In other words, all must be allowed to worship as their conscience dictates, and no one should be required to worship or support religious practices against his conscience. Jesus did not force or coerce anyone to God. Man, then, can’t force anyone to faith.

          A mistaken conscience can be corrected only by persuasion, not by force or coercion. An appeal to conscience, for Williams, required the related God-given ability of reasoning. Conscience demands proof, and proof comes from intellectual rigor. Proof has to satisfy reason or be from the Bible or from a writing that convinces an individual that it was divinely inspired. Thus, Williams rejected the Quakers who were led to Christ by a movement of an ill-defined spirit within the person. Such movement did not, could not, satisfy reason.

          These views led not just to liberty of conscience and toleration on religious matters, but on all subjects. And since Jesus did not indicate that one soul mattered more than another and that all individual consciences should be respected, it meant that society should treat all equally.

          (I have refreshed my understanding of Williams’s life and teachings primarily from Roger Williams: The Church and the State by Edmund S. Morgan; Roger Williams and the Creation of the American Soul: Church, State, and the Birth of Liberty by John M. Barry; and Mayflower by Nathaniel Philbrick.)

These Baptist precepts have led me both to my religious sensibilities as a youth and to my political thinking as an adult. The religious and the American neatly coincided. Just as people come together with God to form a church, the people of America came together to form a country—“We the People . . .” Sovereignty does not belong to the authorities, but starts with ordinary individuals. Both the church and America are founded on freedom of conscience. Religion cannot be imposed, forced, or coerced; it is the result of individual reason and persuasion. In America, a political view cannot be imposed, forced, or coerced; it is the result of an individual decision.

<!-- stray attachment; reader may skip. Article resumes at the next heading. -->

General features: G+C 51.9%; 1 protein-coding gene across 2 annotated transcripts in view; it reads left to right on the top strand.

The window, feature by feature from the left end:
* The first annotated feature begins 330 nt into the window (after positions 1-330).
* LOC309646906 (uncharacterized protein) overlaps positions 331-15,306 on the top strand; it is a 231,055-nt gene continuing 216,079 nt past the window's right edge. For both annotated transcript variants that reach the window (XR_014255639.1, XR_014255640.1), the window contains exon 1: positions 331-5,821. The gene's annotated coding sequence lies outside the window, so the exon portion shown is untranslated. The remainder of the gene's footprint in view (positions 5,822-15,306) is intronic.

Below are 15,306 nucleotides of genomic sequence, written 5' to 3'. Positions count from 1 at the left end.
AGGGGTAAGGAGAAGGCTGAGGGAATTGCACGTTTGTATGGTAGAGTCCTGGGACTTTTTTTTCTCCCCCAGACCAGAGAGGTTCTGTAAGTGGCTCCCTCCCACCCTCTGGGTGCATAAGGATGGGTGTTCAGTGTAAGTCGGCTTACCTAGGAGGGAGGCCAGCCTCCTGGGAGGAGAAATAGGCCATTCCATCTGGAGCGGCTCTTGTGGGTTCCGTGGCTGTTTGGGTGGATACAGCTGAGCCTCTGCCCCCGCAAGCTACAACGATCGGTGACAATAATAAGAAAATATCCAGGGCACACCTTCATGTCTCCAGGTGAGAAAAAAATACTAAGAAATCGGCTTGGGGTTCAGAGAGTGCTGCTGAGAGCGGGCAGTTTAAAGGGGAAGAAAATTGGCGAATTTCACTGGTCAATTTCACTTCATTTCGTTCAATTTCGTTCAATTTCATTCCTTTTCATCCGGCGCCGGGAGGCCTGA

(continued June 19)

The Inclusive Declaration of Independence and the Founding of America (concluded)

          Of course, slavery existed throughout the country when the Declaration of Independence was signed, and we should not forget how that institution shaped our country. Nevertheless, for their time, the Founders also created an egalitarian and inclusive government in ways we now seldom appreciate. For example, unlike many of the state and foreign governments of the time, the United States had no property qualifications to hold office. In an era when they were common, no religious tests were required for holding office. And we seldom notice that the new country paid its officials. Many governments did not, so only the rich who could afford to be uncompensated could hold office. Unlike in other countries, all whites, or at least all white males, could hold office